Lymphoedema is the regional accumulation of excessive amounts of protein-rich fluid in body tissue causing swelling. It occurs when the demand for lymphatic drainage exceeds the capacity of lymphatic circulation. The condition usually affects the limb/s, although it can also affect the trunk, breast, head and neck or genital area. Secondary lymphoedema can be acquired following surgery, radiotherapy, trauma or other damage to the lymphatic system following treatment for cancer. Secondary lymphoedema can develop at any time after surgery or radiotherapy.
Conservative estimates suggest that at least 20% of survivors from breast, gynaecological and prostate cancer, or melanoma will experience secondary lymphoedema. More specifically, the incidence of lymphoedema associated with vulval cancer is estimated at 36–47%, breast cancer 20%, cervical cancer 24% and melanoma 9–29%. Lower incidence rates are often associated with minimally invasive procedures such as sentinel node biopsy.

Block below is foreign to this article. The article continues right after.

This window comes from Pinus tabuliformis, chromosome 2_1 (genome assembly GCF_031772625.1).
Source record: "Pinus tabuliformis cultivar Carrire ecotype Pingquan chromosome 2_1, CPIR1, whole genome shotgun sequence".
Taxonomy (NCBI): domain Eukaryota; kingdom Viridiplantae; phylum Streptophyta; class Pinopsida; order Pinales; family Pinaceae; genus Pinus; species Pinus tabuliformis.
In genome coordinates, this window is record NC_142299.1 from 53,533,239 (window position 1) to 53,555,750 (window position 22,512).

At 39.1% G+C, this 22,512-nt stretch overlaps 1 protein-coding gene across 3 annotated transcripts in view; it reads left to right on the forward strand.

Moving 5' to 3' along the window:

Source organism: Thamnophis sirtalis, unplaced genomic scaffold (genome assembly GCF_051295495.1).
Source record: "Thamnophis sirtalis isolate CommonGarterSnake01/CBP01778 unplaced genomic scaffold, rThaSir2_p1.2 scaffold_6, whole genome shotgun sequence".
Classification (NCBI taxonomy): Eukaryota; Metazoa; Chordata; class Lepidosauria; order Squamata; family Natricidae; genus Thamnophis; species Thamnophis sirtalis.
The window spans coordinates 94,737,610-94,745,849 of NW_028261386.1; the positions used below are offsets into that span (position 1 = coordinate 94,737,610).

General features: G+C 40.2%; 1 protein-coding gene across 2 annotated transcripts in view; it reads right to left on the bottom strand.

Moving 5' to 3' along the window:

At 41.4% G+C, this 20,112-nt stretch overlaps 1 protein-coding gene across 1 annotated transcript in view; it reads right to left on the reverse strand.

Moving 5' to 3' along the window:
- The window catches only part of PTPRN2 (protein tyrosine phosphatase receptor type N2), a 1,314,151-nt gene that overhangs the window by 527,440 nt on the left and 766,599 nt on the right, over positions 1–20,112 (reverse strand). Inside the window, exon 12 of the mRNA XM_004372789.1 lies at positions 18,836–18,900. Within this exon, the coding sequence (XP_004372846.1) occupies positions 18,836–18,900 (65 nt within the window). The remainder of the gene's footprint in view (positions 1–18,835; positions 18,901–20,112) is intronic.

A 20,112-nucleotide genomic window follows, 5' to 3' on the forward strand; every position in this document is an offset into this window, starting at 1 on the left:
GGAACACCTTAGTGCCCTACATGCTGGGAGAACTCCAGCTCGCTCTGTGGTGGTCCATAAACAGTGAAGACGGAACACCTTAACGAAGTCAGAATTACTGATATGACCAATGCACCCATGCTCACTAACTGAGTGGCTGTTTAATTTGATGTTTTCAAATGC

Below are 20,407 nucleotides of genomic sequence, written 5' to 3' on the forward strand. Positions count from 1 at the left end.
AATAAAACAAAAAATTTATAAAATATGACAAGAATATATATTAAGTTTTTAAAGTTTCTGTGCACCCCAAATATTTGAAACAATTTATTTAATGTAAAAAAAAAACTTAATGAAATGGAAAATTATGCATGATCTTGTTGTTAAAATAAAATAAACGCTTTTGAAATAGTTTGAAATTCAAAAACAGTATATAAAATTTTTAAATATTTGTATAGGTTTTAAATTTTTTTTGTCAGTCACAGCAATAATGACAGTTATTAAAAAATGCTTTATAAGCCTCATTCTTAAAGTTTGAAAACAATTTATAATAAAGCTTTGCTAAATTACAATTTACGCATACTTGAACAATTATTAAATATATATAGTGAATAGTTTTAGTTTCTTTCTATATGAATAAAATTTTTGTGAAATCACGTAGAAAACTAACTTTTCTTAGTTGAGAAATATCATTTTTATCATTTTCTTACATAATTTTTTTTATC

Key risk factors include extent of surgery, lymph node dissection and radiation treatment. Other factors include trauma, infection, body mass index (BMI) and immobility.